If you’ve seen Al Gore’s global-warming scare movie, “An Inconvenient Truth,” you may have come away as I did, wondering about the highly partisan nature of the climate-change debate. Why is it partisan at all? If carbon-dioxide emissions are perilously raising global temperatures, surely that’s a problem which can be left to scientists and other non-ideological experts.
That’s a big “if.” As a new report by the House Energy and Commerce Committee makes clear, statisticians doubt the work of those climate researchers who seek to show that the climate for the past 1,000 years was stable until recent times when it suddenly rose sharply. On the contrary, the climate has always varied, up and down over centuries and millennia.
So what exactly are we fighting when about when we fight about climate change? Maybe a resolution of the mystery can be found in the Bible’s famous story of environmental catastrophe: that of the flood and its sequel, the tower of Babel.
God sent the deluge to erase life and get a fresh start with Noah and his family. Later, a group of the children of these flood survivors settled in the land of Shinar, saying to one another, “Come, let us build for ourselves a city, and a tower with its top in the heavens, and let us make a name for ourselves, lest we be dispersed across the whole earth” (Genesis 11:4).
This plan greatly displeased God. “And the Lord dispersed them from there over the face of the whole earth; and they stopped building the city” (11:8).
What was so wrong with constructing the ancient Near Eastern equivalent of a skyscraper? The Talmud, in tractate “Sanhedrin,” has an illuminating answer. When the notion of building a tower was decided upon, it was thanks to the collaboration of three groups of citizens.
The first group said, “Let us ascend [to the top of the tower] and live there.” They thought they could “live,” survive the next flood by propping up the heavens to prevent them from spilling forth their contents to drown humanity once again. The second said, “Let us ascend and worship idols.”
The third said, “Let us ascend and wage war.” On whom? Well, who else resides in the heavens? They wished to wage war on God Himself.
When the call went out to construct the tower, few citizens had an inkling of what the most subversive in the society had in mind, which was to free humanity of God’s rule. The sincere environmentalists were fooled into panicking about a non-existent threat. For everyone should have been aware of the promise God made to their ancestor Noah, that “Never again shall all flesh be cut off by the waters of the flood, and never again shall there be a flood to destroy the earth” (9:11).
Perhaps there is an implicit recognition on the part of today’s enviro-skeptics that the present fight isn’t merely about the environment. That’s what the novelist Michael Crichton argued in a 2003 speech to the Commonwealth Club in San Francisco: “Today, one of the most powerful religions in the Western world is environmentalism. Environmentalism seems to be the religion of choice of urban atheists. Why do I say that? Well, just look at the beliefs. If you look carefully, you see that environmentalism is in fact a perfect 21st-century remapping of traditional Judeo-Christian beliefs and myths.”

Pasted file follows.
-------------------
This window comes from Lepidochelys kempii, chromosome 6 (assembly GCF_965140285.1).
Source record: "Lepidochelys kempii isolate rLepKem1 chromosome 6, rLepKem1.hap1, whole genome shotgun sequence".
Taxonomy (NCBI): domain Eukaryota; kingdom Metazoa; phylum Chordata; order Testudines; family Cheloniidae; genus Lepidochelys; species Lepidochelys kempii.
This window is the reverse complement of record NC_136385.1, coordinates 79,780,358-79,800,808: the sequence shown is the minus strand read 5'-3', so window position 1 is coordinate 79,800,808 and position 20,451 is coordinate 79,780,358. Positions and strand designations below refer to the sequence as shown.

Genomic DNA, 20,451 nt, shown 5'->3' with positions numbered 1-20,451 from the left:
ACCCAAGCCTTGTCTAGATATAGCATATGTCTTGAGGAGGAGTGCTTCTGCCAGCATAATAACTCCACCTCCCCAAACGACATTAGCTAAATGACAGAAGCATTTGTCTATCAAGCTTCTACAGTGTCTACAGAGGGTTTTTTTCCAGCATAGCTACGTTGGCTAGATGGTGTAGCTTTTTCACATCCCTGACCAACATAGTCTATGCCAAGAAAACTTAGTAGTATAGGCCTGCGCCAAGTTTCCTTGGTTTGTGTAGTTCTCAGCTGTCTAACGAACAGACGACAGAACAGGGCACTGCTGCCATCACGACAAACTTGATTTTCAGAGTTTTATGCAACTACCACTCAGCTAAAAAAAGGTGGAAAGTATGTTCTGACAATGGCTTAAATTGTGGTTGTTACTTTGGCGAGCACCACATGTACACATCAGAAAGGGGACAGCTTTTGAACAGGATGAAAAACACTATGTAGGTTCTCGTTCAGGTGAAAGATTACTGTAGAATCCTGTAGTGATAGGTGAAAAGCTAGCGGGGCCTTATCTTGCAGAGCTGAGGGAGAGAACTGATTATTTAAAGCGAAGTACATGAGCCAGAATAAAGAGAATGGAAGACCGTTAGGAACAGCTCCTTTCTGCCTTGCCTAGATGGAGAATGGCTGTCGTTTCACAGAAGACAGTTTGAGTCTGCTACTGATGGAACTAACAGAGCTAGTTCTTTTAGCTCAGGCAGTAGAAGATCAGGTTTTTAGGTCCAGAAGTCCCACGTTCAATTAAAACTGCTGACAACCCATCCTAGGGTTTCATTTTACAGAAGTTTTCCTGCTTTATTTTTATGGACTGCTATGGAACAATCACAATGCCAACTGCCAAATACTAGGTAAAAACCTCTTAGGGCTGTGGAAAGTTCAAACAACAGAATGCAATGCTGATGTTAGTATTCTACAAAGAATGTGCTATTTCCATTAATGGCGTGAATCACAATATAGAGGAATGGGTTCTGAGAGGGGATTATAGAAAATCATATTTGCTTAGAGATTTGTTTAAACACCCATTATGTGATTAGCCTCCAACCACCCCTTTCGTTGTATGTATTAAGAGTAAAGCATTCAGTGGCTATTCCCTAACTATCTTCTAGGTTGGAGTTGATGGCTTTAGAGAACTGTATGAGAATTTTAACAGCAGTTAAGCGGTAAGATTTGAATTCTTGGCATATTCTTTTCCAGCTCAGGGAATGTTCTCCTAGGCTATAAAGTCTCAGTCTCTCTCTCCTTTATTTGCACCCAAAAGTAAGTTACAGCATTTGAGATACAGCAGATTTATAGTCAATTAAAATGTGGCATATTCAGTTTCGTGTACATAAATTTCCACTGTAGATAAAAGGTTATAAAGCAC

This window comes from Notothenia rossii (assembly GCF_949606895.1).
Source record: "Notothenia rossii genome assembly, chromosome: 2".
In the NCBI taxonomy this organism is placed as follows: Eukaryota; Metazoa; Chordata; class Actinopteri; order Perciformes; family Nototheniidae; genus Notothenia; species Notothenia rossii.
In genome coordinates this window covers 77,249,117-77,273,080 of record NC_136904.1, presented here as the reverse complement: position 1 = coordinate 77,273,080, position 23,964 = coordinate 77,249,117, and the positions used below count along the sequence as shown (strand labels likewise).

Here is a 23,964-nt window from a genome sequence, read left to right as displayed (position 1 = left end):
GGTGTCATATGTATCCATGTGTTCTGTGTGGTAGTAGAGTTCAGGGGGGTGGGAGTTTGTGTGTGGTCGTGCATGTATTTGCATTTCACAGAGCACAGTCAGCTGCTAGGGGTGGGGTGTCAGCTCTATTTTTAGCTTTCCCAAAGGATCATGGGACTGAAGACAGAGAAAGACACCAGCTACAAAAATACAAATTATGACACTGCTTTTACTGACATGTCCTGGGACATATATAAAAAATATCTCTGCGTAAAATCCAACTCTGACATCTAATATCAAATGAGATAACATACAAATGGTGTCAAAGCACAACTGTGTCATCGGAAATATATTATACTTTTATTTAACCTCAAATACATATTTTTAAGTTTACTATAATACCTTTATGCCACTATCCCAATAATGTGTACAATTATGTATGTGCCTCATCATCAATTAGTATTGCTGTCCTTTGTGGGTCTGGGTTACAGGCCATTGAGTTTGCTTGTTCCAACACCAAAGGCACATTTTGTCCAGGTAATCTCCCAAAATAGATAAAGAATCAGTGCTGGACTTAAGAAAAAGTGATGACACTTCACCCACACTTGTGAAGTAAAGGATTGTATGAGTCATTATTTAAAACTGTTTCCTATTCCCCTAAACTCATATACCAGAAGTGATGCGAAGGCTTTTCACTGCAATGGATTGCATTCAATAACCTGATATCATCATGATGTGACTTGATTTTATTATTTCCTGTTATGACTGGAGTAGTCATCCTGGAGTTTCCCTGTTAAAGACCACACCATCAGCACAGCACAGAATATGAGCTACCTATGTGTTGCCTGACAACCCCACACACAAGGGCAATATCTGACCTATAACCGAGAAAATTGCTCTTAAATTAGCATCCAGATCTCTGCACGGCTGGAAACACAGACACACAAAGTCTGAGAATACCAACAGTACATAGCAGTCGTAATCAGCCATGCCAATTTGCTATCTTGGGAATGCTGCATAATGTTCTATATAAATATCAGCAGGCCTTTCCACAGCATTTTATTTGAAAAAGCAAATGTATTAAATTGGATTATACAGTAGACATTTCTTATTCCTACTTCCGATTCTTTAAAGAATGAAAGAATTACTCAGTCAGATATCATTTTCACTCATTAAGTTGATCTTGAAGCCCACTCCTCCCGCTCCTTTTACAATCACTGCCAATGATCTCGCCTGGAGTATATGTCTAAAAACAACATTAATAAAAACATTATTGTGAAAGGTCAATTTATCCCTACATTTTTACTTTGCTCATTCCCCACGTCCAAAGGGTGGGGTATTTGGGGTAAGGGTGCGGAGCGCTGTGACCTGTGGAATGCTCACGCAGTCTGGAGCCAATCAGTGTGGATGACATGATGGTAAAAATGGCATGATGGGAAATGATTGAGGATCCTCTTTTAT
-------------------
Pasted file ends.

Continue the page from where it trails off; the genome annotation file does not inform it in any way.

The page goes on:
It’s clear that climate-change activists have a moral message. But it’s a completely different one from any you’ll find in the Bible. Basically, it has to do with shedding the encumbering complexities associated with modern industry and technology.
Environmental religion has an ancient pedigree. When the book of Deuteronomy warned, “You shall not plant for yourselves an idolatrous tree, any tree, near the Altar of the Lord your God” (16:21), it had this in mind. In “The Golden Bough,” James Frazer devoted a chapter to the cult of nature: “In the religious history of the Aryan race in Europe the worship of trees has played an important part. Nothing could be more natural. For at the dawn of history Europe was covered with immense primeval forests, in which the scattered clearings must have appeared like islets in an ocean of green.”
Global-warming partisans are not self-aware like the tree-worshipping druids of old. Which might lead us to ask if perhaps, like the first party of builders, the second party are being used and manipulated without their being conscious of it.
As for the party who would make war on God, consider the implications of spiritualizing the environment, of equating God with nature, a favorite green theme. Writing in the journal First Things in 1997, Father Richard John Neuhaus put it well: “When all is God, there is no need for God.” Which explains the affinity of secularism for environmental causes.
What we argue about when we argue about global warming probably in fact has little to do with the weather. It is not surprising that traditionally religious people would turn away from an environmental issue like global warming, especially when the science behind the theory remains ambiguous at best, and distrust a political party committed to panicking unreservedly about it.
As I’ve written here before, between America’s two major political philosophies the major dividing issue isn’t really political at all. It is religious. It’s about God.
David Klinghoffer, a senior fellow at the Discovery Institute, is author of “Why the Jews Rejected Jesus: The Turning Point in Western History” (Doubleday).